Me Too Alecksei Balabanov

You don’t often get a directorial swan song as explicit, or as darkly funny, as the late Aleksei Balabanov’s tenth and final film. In this sideways homage to Stalker, a group of urban pilgrims in an SUV speed toward a devastated Zone-like location outside St. Petersburg where it’s permanently winter. There, a derelict church bell-tower supposedly contains a portal to eternal happiness. But there’s the pervasive sense—as there is in Russia generally—that it’s kind of too late.

For the director of Brother (97) and Cargo 200 (07), the pursuit of happiness is an occasion for deadpan comedy; during an early uneventful driving scene a car crash is heard off screen. The travelers, played by nonprofessional actors, are a motley bunch. The man behind the wheel is a gangster, traveling with two friends, one an alcoholic who brings his ailing father along, the other a musician, and along the way they pick up a hitchhiking philosophy student turned prostitute. Just another road trip, except that the driver keeps recounting stories that end in murder. The vodka flows freely; they arrive to find the snowy landscape strewn with frozen bodies; the musician yowls a hopeless song by a campfire.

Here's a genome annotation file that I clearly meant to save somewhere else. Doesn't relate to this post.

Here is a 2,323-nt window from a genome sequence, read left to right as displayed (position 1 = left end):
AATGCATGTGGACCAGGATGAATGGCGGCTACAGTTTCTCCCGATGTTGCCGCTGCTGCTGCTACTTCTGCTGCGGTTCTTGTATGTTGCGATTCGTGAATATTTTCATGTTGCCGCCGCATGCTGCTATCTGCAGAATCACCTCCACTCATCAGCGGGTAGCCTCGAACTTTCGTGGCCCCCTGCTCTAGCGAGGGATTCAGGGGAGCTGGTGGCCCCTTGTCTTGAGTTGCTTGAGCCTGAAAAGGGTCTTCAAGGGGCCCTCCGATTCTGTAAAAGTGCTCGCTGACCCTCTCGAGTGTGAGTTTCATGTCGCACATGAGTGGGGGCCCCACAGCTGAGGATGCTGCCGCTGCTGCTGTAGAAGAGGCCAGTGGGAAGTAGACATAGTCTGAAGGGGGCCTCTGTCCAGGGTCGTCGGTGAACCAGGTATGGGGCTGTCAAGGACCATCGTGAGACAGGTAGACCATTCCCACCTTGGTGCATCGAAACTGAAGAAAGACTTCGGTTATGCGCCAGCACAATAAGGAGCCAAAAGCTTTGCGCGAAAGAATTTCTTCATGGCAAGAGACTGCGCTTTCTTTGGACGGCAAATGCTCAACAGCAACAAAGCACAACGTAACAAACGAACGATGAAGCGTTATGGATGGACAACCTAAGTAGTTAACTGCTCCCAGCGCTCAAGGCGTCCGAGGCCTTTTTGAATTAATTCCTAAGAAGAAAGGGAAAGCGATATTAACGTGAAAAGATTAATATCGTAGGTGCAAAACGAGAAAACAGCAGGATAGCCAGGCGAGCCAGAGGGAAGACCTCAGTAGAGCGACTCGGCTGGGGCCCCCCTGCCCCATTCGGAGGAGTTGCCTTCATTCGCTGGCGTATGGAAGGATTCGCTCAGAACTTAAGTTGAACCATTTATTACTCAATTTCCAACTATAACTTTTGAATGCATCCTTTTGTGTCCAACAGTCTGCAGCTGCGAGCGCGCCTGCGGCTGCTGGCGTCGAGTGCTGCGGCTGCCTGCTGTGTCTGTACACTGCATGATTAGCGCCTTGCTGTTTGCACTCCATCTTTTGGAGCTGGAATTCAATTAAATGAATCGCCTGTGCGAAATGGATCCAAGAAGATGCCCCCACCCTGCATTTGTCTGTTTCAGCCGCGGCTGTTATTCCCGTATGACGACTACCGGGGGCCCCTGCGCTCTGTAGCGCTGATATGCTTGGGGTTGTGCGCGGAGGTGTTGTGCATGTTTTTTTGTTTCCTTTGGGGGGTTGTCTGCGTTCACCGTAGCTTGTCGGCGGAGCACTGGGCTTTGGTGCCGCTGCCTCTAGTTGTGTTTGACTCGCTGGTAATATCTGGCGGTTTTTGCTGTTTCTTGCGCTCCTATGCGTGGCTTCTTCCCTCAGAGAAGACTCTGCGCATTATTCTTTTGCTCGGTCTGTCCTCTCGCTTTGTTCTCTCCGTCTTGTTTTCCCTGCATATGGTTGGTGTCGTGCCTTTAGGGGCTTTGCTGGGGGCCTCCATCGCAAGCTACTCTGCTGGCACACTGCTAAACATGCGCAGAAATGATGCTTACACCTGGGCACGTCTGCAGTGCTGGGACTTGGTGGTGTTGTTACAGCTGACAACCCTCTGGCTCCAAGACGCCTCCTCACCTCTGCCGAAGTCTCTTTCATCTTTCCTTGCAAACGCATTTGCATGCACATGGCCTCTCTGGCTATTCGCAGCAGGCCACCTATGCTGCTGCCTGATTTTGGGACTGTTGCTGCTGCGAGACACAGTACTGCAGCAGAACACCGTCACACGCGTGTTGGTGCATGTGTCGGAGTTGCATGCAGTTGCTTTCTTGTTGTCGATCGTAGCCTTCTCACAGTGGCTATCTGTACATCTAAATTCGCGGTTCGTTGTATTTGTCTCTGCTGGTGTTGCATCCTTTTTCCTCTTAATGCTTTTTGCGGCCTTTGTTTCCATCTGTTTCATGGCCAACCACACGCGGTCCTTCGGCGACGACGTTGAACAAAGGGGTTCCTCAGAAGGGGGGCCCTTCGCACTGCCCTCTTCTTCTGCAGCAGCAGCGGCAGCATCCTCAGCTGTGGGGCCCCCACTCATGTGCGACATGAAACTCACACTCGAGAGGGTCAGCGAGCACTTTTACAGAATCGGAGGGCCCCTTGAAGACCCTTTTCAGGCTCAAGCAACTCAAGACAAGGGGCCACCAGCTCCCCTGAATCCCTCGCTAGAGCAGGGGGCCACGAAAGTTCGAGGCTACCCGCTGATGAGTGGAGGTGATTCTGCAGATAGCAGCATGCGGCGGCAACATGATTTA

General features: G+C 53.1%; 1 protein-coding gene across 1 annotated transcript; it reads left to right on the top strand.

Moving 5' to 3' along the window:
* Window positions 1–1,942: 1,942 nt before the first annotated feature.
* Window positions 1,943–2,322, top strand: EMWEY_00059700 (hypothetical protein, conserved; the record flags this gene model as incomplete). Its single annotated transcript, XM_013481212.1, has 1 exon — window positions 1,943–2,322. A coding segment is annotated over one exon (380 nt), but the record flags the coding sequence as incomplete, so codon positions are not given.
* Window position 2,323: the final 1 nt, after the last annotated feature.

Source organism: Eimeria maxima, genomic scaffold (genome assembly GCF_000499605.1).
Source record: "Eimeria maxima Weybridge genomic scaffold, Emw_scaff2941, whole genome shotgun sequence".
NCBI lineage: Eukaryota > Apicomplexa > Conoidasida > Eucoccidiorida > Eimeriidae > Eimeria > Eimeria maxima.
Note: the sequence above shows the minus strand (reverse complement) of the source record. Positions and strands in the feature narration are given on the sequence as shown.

“The films of Aleksei Balabanov are a collective portrait of our country at its most dramatic time in history,” wrote noted critic and Russian Prime Minister Dmitri A. Medvedev (on Facebook). Balabanov’s final film might sound like an allegorical critique of the era in question, but it’s also like the last song at the end of the night: various characters utter the film’s title as an almost comically plaintive refrain. As for Balabanov, he apparently had no illusions about what was to come: he plays a director who has been denied entry to the bell tower.